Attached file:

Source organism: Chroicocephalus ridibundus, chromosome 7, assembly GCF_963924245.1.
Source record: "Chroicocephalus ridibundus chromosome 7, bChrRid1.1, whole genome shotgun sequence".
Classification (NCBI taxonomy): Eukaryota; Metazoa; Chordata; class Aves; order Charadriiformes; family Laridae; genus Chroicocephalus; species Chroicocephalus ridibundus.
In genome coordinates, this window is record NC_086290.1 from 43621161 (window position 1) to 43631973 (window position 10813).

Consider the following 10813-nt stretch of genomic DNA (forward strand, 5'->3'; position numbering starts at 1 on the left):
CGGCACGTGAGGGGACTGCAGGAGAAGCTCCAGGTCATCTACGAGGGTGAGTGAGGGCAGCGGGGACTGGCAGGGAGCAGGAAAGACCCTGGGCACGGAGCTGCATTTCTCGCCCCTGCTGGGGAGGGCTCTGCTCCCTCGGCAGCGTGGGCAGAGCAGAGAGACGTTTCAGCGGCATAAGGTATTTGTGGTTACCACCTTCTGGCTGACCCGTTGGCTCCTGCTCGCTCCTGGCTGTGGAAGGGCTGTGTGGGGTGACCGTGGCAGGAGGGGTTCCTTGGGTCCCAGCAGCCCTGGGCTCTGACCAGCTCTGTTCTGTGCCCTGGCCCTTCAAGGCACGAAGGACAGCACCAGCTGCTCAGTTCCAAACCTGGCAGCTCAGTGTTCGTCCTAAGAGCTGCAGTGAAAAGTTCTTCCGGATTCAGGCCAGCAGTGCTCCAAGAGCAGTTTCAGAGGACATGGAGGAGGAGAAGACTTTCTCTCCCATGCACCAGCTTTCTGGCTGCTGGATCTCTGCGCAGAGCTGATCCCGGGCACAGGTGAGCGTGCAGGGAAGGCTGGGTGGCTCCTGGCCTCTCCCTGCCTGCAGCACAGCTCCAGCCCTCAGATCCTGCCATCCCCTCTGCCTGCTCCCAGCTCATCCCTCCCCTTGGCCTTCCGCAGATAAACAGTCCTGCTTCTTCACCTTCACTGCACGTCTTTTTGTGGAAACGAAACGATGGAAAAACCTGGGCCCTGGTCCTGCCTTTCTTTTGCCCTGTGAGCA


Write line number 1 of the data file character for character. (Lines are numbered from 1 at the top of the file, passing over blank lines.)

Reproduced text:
Source organism: Chroicocephalus ridibundus, chromosome 7, assembly GCF_963924245.1.